Dancing Tao

cover image of bone, breath and gesture

Bone, Breath, and Gesture by Don Hanlon Johnson from Amazon.com


As a dance major at SUNY-Purchase in 1980, I experienced a much more intense schedule and a chronic heightening of back and knee injuries.  Sarah Stackhouse, a faculty member, was studying Alexander Technique and needed people to work with.  I was one of the fortunate ones who spent my time easing out of tension and finding a new wholeness.

This experience introduced me to somatics, a field that emphasizes holistic approaches to being that tend to focus on the human in motion.  One useful book for getting a sense of the field is Bone, Breath and Gesture edited by Don Hanlon Johnson.  Though I had earlier introductions to somatic practices, it was the experience with Sarah Stackhouse that brought things together for me and gave me tools to work with my awareness of my ongoing state of being.

I was finding that the work I had pursued in improvisation and in meditation was closely connected to somatics.  One was following or directing conciousness, being aware of tiny details and their relationship to the whole being.  In fact, depending on one's perspective, improvisation and meditation can be considered somatic practices.

As a dancer I continued to explore somatic practices related to dance.  My injuries lessened but remained an issue.  In the summer of 1983, having graduated with a BFA in dance from UNC-G a year earlier, I studied at the American Dance Festival for six weeks.  I was fortunate enough to work with Irene Dowd and to dance with Lee Conner.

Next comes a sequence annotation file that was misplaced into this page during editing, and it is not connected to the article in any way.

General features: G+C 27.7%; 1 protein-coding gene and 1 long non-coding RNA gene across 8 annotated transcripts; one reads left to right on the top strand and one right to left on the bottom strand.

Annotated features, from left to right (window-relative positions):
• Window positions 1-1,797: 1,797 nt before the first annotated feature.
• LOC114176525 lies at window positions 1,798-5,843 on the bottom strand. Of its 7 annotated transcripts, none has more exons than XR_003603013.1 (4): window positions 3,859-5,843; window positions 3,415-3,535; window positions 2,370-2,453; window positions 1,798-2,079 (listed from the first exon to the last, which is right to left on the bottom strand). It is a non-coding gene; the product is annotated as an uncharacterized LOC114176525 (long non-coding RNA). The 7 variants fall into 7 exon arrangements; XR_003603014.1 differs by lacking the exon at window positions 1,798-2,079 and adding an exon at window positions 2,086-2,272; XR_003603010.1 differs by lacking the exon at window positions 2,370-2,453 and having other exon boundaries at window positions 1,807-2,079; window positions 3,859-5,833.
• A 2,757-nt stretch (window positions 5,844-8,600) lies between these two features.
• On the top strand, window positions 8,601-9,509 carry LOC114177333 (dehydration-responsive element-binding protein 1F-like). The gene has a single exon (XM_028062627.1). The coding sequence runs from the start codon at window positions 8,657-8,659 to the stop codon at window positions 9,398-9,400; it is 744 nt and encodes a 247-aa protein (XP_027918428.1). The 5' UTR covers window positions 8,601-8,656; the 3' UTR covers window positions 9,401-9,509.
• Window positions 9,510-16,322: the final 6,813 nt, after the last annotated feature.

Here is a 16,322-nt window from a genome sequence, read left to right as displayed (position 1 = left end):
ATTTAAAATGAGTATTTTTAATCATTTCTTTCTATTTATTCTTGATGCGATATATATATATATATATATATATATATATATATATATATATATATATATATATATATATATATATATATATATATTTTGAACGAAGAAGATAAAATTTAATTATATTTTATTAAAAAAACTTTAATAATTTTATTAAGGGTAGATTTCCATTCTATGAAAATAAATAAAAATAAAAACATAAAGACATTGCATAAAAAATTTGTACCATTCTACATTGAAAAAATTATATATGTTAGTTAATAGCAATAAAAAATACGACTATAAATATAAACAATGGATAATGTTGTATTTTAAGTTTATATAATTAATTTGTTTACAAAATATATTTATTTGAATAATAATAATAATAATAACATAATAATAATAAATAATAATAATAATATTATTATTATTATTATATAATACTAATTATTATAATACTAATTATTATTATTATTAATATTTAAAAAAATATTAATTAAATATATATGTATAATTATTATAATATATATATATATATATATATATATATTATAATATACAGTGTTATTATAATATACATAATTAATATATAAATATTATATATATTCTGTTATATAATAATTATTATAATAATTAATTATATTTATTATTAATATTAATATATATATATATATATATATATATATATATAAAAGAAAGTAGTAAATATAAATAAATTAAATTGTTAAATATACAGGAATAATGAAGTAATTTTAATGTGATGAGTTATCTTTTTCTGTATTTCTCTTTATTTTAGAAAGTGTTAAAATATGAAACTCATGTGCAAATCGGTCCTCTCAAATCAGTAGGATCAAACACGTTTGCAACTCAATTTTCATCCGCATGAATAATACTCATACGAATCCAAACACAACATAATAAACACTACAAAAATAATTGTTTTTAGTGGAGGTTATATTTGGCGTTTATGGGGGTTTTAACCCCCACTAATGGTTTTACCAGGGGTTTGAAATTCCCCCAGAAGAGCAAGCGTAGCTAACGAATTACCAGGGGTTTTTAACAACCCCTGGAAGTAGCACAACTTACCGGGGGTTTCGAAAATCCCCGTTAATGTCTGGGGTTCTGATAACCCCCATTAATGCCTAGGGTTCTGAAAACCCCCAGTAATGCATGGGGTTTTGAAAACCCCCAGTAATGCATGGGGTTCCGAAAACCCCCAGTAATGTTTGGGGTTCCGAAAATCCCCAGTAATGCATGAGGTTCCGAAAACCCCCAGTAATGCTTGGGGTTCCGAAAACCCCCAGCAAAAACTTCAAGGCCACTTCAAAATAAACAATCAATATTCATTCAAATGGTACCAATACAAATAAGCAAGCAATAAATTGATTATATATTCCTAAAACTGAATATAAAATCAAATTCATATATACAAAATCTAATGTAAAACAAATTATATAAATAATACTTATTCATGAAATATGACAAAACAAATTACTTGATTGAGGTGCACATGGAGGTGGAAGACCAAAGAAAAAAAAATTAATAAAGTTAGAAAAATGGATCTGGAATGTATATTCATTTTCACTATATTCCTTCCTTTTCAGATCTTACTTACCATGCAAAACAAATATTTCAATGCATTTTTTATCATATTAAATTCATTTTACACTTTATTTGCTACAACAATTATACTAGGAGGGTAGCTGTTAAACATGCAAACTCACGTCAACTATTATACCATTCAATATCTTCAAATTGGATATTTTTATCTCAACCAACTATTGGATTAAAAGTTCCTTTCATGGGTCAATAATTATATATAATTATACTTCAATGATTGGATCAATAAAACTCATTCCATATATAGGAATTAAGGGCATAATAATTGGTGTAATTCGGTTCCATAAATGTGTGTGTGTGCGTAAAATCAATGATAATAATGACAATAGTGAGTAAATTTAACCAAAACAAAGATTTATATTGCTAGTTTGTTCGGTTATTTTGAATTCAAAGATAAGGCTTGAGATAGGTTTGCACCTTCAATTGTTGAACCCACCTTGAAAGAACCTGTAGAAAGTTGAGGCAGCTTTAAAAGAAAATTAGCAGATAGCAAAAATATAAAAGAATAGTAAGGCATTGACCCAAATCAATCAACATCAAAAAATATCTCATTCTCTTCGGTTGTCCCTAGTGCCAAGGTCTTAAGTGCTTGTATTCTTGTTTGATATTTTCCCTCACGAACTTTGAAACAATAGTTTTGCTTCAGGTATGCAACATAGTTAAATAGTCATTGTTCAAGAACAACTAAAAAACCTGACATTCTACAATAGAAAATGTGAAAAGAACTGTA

Irene Dowd is an important figure in Ideokinesis and our class involved work with imagery based on applied anatomy.  Lee Conner's modern dance technique classes were informed by his study of Laban Movement Analysis.  This experience inspired me to study LMA in 1984 in the certification program then hosted at the University of Washington in Seattle.

Laban Movement Analysis is interesting both as a system for movement analysis and as a tool for dance and somatics.  In particular, the added component of Bartenieff Fundamentals was quite useful in faciliating core connectivity.  In the U.S., the main center for the study of LMA is in New York at the Laban/Bartenieff Institute of Movement Studies.

My study of LMA provided me with tools that I continued to find useful in my dance and daily movement activities in the 80s in North Carolina and in my performance work in San Francisco from 1989 to 1992.  It was not until a few years after I went to graduate school, starting in 1992, than I began my practice of tai chi.

Next - Tai Chi


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